Vigilance and constant reassessment are better strategies than relying on your equipment to prevent pressure buildup in the chest and tension pneumothorax. If you’re still fashioning occlusive dressings out of Vaseline gauze – the sterile packaging, not the gauze itself – please stop doing so as close to 20 years ago as possible. Instead, use a commercial chest seal, but be aware that the vents on most commercial chest seals often will not activate until four times the normal lung volume builds in the chest. That’s quite a big tension pneumo before your chest seal vents. Watch your patient carefully and burp the chest seal when necessary.


Tension pneumothorax occurs when air from an injured lung escapes into the pleural space and positive pressure builds up, eventually collapsing the injured lung and causing a mediastinal shift of the heart and great vessels. The vena cava kinks, greatly reducing blood return to the heart, and cardiovascular collapse occurs.
That’s what causes the problem. Recognizing the problem is a bit more nuanced.

First of all, ignore that old dogma about tracheal shift. Most of the mediastinal shift occurs below the suprasternal notch and will only be visible on an X-ray. Its presence on physical exam will be subtle, if it’s even there at all. Likewise for hyperresonance to percussion – you have to percuss a lot of normal chests to appreciate what abnormal is, and most prehospital providers simply don’t perform enough percussion to be proficient.

Jugular venous distention is also a red herring. First, any supine patient with sufficient circulatory volume will have some amount of JVD; it’s normal for the jugular veins to engorge when we lie on our backs. The question is, how much is too much? JVD, like beauty, is often in the eye of the beholder. Also, consider the likelihood that your patient simply doesn’t have enough circulatory volume for the jugular veins to engorge. If the patient left a big puddle of blood on the ground back at the scene, or they’re bleeding internally, JVD is not likely.

Subcutaneous emphysema – the “Rice Krispies” sensation when you palpate – may be present, but it’s not likely to be found anywhere but the soft tissues. Check the neck and axillae thoroughly.

A simpler way of looking at this is: if your patient has a pneumothorax and unexplained shock, it’s a tension pneumothorax until proven otherwise. Remember, a simple pneumo is an oxygenation problem, but a tension pneumo is a circulatory problem.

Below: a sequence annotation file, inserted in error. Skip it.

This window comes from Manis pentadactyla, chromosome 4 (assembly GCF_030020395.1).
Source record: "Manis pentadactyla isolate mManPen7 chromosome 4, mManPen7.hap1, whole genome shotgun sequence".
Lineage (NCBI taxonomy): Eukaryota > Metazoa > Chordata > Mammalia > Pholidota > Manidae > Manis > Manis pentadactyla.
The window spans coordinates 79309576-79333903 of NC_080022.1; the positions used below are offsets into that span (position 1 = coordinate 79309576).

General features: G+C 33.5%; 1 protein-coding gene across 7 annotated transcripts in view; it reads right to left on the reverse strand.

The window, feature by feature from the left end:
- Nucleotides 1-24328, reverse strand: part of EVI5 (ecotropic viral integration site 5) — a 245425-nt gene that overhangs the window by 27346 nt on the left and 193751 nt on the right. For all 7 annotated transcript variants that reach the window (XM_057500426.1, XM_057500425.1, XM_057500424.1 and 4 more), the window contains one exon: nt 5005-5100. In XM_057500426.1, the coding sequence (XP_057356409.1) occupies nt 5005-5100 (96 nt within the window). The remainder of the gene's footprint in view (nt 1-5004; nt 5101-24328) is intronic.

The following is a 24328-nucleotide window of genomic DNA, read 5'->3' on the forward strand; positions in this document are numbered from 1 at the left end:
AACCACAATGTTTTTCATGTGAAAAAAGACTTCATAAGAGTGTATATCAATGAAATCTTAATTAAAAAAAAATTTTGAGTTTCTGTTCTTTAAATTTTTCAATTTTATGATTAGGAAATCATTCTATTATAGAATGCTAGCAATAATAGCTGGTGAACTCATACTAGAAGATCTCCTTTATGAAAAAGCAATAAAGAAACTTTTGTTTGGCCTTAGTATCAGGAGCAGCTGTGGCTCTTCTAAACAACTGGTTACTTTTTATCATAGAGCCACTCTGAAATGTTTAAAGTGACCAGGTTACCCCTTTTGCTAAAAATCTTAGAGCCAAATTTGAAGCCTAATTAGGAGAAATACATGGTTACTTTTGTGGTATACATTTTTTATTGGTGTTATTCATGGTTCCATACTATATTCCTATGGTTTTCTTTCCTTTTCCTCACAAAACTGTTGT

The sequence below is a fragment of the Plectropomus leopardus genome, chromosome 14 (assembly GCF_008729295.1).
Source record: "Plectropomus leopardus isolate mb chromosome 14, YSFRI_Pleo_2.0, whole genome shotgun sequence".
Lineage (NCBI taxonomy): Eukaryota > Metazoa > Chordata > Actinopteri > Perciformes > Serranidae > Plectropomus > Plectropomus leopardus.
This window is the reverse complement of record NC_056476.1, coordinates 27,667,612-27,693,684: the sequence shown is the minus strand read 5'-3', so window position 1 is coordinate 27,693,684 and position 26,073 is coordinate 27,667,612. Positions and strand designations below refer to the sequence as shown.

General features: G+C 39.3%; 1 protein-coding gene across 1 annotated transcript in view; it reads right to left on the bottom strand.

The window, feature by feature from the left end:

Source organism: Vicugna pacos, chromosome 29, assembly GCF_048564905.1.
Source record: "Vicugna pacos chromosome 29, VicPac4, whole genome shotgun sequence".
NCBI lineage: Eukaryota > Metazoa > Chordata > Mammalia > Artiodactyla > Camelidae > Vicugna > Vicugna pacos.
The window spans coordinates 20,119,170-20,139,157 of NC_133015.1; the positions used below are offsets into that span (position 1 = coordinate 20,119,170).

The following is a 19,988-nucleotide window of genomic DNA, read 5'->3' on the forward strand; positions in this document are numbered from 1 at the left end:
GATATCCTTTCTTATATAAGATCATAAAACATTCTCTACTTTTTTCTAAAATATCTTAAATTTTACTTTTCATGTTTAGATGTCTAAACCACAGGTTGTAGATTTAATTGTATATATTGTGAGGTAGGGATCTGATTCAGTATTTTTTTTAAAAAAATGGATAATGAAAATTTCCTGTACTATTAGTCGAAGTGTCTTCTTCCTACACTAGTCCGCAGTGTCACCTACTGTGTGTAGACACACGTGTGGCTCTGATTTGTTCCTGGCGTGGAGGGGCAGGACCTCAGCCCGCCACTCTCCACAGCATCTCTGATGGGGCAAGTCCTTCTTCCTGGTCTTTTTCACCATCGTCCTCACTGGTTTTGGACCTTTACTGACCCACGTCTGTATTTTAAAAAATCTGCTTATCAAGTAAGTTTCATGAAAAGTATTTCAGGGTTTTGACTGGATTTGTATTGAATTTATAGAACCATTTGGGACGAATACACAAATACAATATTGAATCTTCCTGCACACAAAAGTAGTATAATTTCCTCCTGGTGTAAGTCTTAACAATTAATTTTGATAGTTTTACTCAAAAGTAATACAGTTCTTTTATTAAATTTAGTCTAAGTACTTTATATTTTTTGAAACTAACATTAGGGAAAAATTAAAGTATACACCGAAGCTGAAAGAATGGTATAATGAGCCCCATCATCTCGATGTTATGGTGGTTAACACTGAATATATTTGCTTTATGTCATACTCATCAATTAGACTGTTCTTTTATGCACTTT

Treating a tension pneumothorax is simple: decompress the chest. It’s a procedure with a stress factor of 10 and a skill factor of 2, but a recent study demonstrates that even a skill factor of 2 may be beyond the capabilities of many paramedics. Many paramedics struggle at finding the correct site for needle thoracentesis [1].

To find the correct site for a needle thoracentesis, first find the Angle of Louis. Palpate the top of the sternum, beginning at the suprasternal notch. A couple of inches down, you’ll feel the sternum markedly flatten where the manubrium fuses to the body of the sternum. This dividing line is called the Angle of Louis and is level with the second intercostal space. Palpate along the top of the rib you find there until you reach the mid-clavicular line. That’s it, that’s your sweet spot.

When you do find the correct site, a simple 14-gauge IV catheter is too short to enter the pleural space [2-5]. Use a needle of at least 2.5 inches, and go in directly over the superior border of the ribs. The inferior border of the ribs covers a nerve bundle and a costal artery, and you’ll hopefully avoid these if you stick to the superior border. Listen for a hiss of air, or even better, use a thoracentesis system with a color-coded window to indicate entry into the pleural space as your chest decompression device.

If you don’t have a thoracentesis system, plug a 10 mL syringe with about 2-3 mL saline in it to the flash chamber on your decompression needle. Draw the plunger all the way to the top, and look for bubbles in the fluid to indicate that you’ve entered the pleural space. There is no need to fashion a flutter valve for your decompression needle – remember, a hole in the chest has to be big to entrain air.

Try these simple assessment and treatment pearls, and you’ll find that your next thoracic trauma patient will be significantly less challenging.


  1. Lubin JS, Knapp J, Kettenmann ML. “Paramedic understanding of tension pneumothorax and needle thoracostomy (NT) site selection.” 2022. Cureus 14(7): e27013. doi:10.7759/cureus.27013
  2. Blaivas M. “Inadequate needle thoracostomy rate in the prehospital setting for presumed pneumothorax: an ultrasound study.” 2010. J Ultrasound Med. 1285-9. doi: 10.7863/jum.2010.29.9.1285.
  3. Ball CG, Wyrzykowski AD, Kirkpatrick AW, et al. “Thoracic needle decompression for tension pneumothorax: clinical correlation with catheter length.” 2010. Can J Surg 53(3): 184–188.
  4. Eckstein M, Suyehara D. “Needle thoracostomy in the prehospital setting.” 1998. Prehosp Emerg Care. 2(2):132-5. columnist Kelly Grayson, is a paramedic ER tech in Louisiana. He has spent the past 14 years as a field paramedic, critical care transport paramedic, field supervisor and educator. Kelly is the author of the book Life, Death and Everything In Between, and the popular blog A Day in the Life of An Ambulance Driver.